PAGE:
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'Sunshine Superman' takes a dive into the history of BASE jumping

In the end, “Sunshine Superman” does a solid job of characterizing its subject, but it stops short of exploring the deep moral considerations of its theme. It’s a routine documentary about a fascinating man, albeit one with a great sound.
In the end, “Sunshine Superman” does a solid job of characterizing its subject, but it stops short of exploring the deep moral considerations of its theme. It’s a routine documentary about a fascinating man, albeit one with a great sound.
Magnolia Pictures

“I feel that when I jump off a cliff, I'm obeying (the) laws of the universe.”

Cosmic or crazy, the words come from a man named Carl Boenish, the subject of a new documentary called “Sunshine Superman.” Boenish (rhymes with “danish”) is the founding pioneer of the sport of BASE jumping, one of the original adrenaline junkies. Tom Cruise probably wouldn’t be Tom Cruise without him.

But Boenish is light years from a Hollywood headliner. That may be one of the most compelling parts of this life story. Boenish looks more like one of the guys who founded Microsoft than someone ready for the X-Games. His wife, Jean, looks more like a librarian than someone who would jump off El Capitan.

“Sunshine Superman” is one of those documentaries that can afford to go through the motions because it's fortunate enough to have a fascinating subject. Director Marah Strauch moves through Boenish’s story chronologically, focusing in on the late 1970s and early '80s for the heart of its action, and underscoring the material with classic rock tunes from The Byrds, The Hollies and many others.

After starting out as an engineer, Boenish became addicted to skydiving and eventually steered into a career as an adventure filmmaker. But by the late ‘70s, he was looking for new challenges. Apparently, 1,500 parachute jumps in 15 years leaves the thrill-seeking soul a bit restless.

The answer came in the form of what eventually was dubbed BASE jumping (Bridge, Antenna, Span and Earth). And because Boenish was such an avid filmmaker, “Sunshine Superman” benefits from a wealth of up-close-and-personal footage.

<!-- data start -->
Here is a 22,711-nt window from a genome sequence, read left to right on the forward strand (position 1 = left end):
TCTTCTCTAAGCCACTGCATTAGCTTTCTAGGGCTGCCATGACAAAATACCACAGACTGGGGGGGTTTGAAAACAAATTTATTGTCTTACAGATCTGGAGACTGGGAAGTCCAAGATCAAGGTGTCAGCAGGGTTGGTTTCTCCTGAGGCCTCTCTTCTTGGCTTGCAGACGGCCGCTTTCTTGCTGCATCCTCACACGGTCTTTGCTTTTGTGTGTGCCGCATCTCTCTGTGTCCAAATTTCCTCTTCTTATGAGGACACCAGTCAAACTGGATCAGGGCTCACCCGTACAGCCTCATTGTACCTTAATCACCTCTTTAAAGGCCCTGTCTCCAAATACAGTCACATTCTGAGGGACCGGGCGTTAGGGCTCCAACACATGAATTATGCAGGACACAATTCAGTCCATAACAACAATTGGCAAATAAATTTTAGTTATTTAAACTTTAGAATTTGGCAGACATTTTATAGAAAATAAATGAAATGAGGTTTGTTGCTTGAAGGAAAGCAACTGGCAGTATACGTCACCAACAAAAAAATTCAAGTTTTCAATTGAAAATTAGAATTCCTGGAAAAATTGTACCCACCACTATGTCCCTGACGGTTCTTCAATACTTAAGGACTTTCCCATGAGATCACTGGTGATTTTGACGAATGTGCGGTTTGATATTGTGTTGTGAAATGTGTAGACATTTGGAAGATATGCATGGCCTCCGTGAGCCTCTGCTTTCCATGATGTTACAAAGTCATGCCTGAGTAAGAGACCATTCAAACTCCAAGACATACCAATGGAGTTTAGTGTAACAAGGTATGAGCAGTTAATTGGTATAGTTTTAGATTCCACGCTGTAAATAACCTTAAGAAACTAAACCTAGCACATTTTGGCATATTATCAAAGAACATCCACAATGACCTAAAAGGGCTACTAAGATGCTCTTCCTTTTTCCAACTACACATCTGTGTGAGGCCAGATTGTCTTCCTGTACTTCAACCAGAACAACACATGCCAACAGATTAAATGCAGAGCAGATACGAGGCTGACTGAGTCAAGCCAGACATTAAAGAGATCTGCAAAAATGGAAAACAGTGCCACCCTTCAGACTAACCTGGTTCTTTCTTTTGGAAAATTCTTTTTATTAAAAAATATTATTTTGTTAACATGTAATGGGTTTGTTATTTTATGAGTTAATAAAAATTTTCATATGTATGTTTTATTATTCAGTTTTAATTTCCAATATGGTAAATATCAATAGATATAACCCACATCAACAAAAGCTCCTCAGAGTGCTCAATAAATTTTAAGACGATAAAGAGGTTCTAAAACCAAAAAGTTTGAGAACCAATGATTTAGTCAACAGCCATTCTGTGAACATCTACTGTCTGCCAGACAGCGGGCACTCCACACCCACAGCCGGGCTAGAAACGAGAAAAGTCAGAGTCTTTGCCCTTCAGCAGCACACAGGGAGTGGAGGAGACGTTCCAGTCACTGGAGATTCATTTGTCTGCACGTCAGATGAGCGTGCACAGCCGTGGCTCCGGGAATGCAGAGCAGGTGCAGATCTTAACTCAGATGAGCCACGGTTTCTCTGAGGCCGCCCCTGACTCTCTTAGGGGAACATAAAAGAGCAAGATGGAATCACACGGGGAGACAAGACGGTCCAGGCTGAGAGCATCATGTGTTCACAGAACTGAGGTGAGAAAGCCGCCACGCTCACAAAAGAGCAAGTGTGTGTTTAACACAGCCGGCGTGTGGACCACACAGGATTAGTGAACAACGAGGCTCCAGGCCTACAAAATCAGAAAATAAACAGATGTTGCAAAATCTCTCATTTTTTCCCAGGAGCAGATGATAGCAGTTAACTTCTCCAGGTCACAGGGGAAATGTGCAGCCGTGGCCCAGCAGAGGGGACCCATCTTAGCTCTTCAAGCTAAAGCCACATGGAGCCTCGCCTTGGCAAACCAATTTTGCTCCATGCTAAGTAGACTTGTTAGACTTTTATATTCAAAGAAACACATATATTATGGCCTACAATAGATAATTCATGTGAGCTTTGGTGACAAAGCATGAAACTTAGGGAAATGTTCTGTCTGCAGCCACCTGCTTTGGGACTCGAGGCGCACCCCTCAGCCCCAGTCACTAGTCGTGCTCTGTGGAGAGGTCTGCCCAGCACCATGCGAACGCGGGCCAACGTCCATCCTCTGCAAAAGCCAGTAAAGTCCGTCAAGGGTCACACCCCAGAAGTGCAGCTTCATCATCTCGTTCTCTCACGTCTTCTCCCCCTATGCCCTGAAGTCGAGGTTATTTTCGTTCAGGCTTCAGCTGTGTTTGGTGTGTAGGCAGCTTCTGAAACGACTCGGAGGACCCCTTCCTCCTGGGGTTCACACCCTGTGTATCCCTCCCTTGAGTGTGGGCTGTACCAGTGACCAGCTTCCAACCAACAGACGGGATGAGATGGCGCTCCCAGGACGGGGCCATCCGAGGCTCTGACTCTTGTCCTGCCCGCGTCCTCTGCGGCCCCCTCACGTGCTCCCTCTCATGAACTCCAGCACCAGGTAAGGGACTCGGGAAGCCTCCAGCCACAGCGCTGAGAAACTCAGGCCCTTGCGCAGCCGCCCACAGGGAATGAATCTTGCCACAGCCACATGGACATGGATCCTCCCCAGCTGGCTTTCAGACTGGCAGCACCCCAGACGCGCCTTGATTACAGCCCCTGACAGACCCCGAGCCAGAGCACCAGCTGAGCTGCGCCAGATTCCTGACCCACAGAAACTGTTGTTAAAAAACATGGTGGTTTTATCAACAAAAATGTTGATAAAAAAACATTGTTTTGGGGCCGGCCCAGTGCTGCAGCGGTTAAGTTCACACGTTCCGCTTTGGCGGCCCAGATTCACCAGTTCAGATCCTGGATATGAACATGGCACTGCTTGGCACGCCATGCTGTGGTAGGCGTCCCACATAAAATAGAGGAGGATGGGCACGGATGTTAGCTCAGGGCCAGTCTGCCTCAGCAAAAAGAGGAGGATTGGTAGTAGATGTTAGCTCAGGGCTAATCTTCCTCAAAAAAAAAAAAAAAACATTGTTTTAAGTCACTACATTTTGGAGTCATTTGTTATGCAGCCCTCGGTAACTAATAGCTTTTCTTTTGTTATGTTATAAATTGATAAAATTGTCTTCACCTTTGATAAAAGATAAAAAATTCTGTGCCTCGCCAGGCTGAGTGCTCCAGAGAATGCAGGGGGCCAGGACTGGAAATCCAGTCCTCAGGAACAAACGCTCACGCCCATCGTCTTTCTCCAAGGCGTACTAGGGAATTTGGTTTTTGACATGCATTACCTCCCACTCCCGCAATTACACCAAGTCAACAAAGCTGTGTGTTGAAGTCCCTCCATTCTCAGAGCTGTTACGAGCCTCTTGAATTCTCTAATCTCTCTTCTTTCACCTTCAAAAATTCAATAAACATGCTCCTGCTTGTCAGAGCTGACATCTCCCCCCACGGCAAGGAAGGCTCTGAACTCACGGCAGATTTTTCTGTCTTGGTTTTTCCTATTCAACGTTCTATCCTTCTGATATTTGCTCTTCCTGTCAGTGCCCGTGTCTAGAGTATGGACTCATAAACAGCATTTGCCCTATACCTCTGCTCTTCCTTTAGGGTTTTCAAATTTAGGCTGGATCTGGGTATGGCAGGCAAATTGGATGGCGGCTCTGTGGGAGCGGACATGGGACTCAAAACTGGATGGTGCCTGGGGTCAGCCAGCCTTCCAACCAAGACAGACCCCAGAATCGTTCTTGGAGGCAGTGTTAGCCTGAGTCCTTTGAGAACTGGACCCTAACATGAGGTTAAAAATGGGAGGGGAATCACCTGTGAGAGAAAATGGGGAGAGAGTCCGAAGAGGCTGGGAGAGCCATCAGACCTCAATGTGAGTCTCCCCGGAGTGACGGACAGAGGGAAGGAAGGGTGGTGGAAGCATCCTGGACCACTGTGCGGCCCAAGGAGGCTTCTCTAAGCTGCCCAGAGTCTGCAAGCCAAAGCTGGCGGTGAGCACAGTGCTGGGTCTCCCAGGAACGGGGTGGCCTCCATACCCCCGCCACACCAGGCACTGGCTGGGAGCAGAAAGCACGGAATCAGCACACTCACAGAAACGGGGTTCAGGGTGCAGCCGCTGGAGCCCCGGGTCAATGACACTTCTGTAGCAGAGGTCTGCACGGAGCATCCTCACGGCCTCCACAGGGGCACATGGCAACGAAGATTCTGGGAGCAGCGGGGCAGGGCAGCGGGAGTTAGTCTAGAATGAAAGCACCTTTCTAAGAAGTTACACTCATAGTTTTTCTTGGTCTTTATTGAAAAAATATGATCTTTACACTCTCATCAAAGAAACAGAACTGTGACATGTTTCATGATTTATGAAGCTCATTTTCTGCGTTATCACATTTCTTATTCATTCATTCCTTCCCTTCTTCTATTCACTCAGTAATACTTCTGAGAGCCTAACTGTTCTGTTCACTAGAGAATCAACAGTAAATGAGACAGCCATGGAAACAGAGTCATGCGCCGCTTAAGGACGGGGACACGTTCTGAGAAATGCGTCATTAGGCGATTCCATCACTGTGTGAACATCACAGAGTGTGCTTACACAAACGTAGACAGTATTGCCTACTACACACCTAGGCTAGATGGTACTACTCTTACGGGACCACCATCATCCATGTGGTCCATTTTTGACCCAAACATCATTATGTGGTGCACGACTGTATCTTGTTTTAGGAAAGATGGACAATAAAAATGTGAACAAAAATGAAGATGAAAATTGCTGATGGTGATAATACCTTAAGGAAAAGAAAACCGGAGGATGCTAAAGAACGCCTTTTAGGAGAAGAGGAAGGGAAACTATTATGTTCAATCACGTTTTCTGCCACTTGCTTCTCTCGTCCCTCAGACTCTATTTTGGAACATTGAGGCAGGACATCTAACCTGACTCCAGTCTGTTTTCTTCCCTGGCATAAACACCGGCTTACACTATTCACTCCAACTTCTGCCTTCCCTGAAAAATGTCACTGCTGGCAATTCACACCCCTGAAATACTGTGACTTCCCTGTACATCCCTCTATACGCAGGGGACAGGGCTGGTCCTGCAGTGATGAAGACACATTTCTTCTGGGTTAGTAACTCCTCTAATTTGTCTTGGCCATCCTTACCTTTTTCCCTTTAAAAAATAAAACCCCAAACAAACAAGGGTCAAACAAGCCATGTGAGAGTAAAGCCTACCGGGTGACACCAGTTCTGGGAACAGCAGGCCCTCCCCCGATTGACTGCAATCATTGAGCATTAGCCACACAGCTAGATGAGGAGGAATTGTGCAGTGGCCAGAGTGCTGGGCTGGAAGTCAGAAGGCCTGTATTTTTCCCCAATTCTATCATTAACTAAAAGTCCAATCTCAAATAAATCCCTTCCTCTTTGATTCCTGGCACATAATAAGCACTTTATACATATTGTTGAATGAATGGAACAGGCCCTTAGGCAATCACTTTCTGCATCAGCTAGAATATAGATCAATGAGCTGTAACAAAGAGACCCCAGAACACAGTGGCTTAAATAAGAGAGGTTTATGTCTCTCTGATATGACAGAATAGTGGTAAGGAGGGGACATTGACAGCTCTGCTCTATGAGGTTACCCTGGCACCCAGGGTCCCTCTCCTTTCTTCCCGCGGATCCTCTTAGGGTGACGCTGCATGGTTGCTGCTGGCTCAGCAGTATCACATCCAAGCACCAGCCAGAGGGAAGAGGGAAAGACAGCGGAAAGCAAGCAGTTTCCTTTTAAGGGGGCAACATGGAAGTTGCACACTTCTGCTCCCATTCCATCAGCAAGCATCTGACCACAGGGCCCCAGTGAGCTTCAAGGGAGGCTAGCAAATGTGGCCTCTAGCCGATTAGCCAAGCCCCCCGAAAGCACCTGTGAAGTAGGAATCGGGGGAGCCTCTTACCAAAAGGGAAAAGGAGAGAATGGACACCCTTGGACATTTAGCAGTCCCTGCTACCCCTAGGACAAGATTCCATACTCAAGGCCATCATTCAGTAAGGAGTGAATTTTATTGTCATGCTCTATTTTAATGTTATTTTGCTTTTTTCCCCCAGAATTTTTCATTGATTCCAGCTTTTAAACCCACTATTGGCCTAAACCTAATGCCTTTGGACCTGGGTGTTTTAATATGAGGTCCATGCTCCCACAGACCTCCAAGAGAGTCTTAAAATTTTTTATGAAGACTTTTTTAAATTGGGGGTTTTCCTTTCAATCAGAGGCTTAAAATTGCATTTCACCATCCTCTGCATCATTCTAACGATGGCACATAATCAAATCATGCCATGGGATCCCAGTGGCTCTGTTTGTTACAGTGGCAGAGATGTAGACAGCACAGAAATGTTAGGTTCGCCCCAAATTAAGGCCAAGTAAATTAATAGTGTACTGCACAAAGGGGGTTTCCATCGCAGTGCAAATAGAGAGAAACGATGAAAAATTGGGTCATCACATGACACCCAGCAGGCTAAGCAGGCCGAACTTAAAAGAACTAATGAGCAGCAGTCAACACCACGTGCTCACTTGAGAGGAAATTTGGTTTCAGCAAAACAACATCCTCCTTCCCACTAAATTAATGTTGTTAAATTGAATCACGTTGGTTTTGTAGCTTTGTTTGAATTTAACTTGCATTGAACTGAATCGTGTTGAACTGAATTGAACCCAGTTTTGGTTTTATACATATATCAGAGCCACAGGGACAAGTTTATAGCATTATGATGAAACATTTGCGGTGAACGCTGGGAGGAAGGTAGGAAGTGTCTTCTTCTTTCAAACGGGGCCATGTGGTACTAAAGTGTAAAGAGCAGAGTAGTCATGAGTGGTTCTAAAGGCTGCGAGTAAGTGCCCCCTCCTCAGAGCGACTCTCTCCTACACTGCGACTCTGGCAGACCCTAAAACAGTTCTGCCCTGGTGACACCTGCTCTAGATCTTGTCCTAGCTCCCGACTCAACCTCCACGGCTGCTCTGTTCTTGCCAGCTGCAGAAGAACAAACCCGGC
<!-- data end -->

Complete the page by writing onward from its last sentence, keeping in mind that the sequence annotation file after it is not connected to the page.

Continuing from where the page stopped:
Early in the film, Boenish and a few like-minded associates decide to jump off the edge of El Capitan, a 3,000-foot cliff in Yosemite National Park. The jump itself is stunning, but footage of Boenish perched on a 20-foot ladder that extends off the edge so he can get a better filming angle of the jump is staggering.

It’s moments like these that underscore a theme in “Sunshine Superman” that is skimmed but not explored: Isn’t BASE jumping kind of … illegal? Maybe even stupid?

Not according to Boenish and crew. Old recordings of the adventurer show a relentless spirit that behaves as if his passion is his destiny. A Christian Scientist, Boenish goes as far as to suggest that jumping off cliffs is his way of demonstrating his right of dominion over the earth.

All the footage of the jumping — which later includes skyscraper jumps in Houston and Los Angeles, among other locations — is spectacular, if limited by near 40-year-old technology. You have to wonder what the man would have done with a GoPro.

But one of “Sunshine Superman’s” more compelling subplots is its love story. Jean Boenish was anything but a fretting wife waiting behind while her husband toyed with oblivion. She was right there jumping off cliffs with him. It’s a tender subplot, made even more so when you realize why Carl Boenish doesn’t turn up in any of the current interviews.

In the end, “Sunshine Superman” does a solid job of characterizing its subject, but it stops short of exploring the deep moral considerations of its theme. At numerous points the legality of BASE jumping is referenced, but you get the feeling that “Sunshine Superman” is content to sit at the edge of the moral cliff instead of follow its subject on a serious dive of discovery.

It’s a routine documentary about a fascinating man, albeit one with a great classic rock soundtrack.

“Sunshine Superman” is rated PG for frightening action footage, some profanity and a couple of extremely brief flashes of nudity in some photo stills.

Joshua Terry is a freelance writer and photojournalist who appears weekly on "The KJZZ Movie Show" and also teaches English composition for Salt Lake Community College. Find him online at facebook.com/joshterryreviews.